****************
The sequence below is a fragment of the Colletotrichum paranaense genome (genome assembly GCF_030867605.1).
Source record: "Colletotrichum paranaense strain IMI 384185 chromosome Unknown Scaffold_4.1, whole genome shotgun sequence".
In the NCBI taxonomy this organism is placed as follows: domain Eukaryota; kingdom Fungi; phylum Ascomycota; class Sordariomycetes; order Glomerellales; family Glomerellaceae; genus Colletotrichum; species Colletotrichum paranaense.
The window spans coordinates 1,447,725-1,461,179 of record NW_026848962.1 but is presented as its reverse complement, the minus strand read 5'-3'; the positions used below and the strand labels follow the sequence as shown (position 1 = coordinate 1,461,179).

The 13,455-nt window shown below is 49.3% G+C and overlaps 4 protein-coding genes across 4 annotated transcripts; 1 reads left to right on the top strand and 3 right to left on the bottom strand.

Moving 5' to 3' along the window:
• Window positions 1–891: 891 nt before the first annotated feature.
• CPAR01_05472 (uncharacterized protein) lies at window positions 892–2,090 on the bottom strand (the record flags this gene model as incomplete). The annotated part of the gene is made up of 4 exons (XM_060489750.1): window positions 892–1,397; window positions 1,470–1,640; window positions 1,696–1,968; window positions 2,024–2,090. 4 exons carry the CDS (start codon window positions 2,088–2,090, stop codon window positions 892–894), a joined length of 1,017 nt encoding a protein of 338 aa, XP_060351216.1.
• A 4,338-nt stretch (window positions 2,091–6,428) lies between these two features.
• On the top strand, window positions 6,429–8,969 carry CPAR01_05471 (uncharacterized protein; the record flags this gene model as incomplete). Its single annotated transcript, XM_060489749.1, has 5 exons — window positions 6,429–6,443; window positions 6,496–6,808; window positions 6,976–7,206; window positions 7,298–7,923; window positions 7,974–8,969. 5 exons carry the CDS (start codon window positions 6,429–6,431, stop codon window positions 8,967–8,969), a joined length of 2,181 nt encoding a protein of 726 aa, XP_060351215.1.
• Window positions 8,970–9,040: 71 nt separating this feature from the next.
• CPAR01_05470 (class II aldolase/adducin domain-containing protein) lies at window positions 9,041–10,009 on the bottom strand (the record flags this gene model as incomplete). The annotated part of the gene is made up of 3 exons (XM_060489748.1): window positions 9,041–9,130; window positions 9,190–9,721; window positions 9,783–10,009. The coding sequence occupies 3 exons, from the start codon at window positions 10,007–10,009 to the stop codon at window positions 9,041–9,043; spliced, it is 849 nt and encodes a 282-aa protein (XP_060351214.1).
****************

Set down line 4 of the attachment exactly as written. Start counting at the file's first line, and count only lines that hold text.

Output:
The window spans coordinates 1,447,725-1,461,179 of record NW_026848962.1 but is presented as its reverse complement, the minus strand read 5'-3'; the positions used below and the strand labels follow the sequence as shown (position 1 = coordinate 1,461,179).